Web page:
Despite some severe winter weather, U.S. airlines managed to operate 72% of their domestic flights on time in December, unchanged from the same month a year before. And they managed to do so with no significant long tarmac delays.

Flight cancellations, however, spiked to 3.7%, as the carriers canceled 19,692 operations during the month. That’s up from a cancellation rate of 0.7% for November 2010 and 2.8% for December 2009.

The data, from the Transportation Department’s latest monthly airline report card, could add fuel to the debate over the merits of the department’s rule limiting tarmac delays to three hours.

Critics of the rule say it leads to a higher level of cancellations, particularly during weather alerts, and ends up creating more inconvenience for passengers.

Supporters of the rule say it has ended the specter of long “hostage” situations when carriers are forced to wait out a storm. After the rule became effective in April, such incidents declined to zero in the summer and fall.

In December there were three incidents that exceeded the three-hour mark, but they missed by only 12 minutes or less. Two were departures from Detroit on Dec. 12 (Delta to Miami and Pinnacle to Cedar Rapids, Iowa), and one was a diverted United flight from San Diego to San Francisco on Dec. 27.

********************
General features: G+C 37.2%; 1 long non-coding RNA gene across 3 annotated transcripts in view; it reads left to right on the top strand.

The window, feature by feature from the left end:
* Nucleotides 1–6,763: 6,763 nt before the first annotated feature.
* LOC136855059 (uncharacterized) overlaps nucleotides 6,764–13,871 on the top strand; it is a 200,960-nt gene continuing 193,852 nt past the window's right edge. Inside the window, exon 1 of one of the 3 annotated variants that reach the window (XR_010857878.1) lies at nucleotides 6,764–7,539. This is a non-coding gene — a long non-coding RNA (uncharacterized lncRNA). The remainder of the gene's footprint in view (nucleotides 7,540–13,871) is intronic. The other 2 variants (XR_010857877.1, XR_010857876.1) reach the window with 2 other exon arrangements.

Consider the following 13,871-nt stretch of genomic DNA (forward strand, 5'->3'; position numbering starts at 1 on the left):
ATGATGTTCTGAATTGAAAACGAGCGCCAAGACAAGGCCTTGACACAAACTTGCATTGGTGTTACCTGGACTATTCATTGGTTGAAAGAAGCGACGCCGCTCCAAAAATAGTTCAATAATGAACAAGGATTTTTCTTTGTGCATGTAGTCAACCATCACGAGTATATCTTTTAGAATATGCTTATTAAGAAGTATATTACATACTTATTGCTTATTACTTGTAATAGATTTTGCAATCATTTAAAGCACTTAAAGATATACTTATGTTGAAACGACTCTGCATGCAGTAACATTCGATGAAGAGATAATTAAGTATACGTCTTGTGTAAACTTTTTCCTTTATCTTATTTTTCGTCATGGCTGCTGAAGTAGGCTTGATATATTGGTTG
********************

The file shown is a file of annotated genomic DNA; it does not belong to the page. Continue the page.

There were also 317 tarmac delays of two hours or less in December, up from 105 in November.

The DOT data for on-time performance and cancellations indicate that among the major carriers, JetBlue had a particularly challenging month. The carrier turned in one of the lowest on-time rates in recent memory, with only 58.6% of its flights arriving within 15 minutes of schedule. It also experienced the highest cancellation rate of any carrier, scratching 1,542 departures, or 8.5% of its scheduled flights.

Delta was the only other major airline with a cancellation rate exceeding the month’s 3.7% average, with a rate of 4.7%.

On a positive note, the DOT’s data on oversales indicate that carriers improved their handling of denied-boarding situations in the fourth quarter and the year.

For the quarter, the carriers reduced the incidence of involuntary bumping to 0.79 per 10,000 passengers, down from 1.13 a year earlier. For the calendar year, the denied boarding rate fell to 1.09 per 10,000 passengers from 1.23 in 2009.

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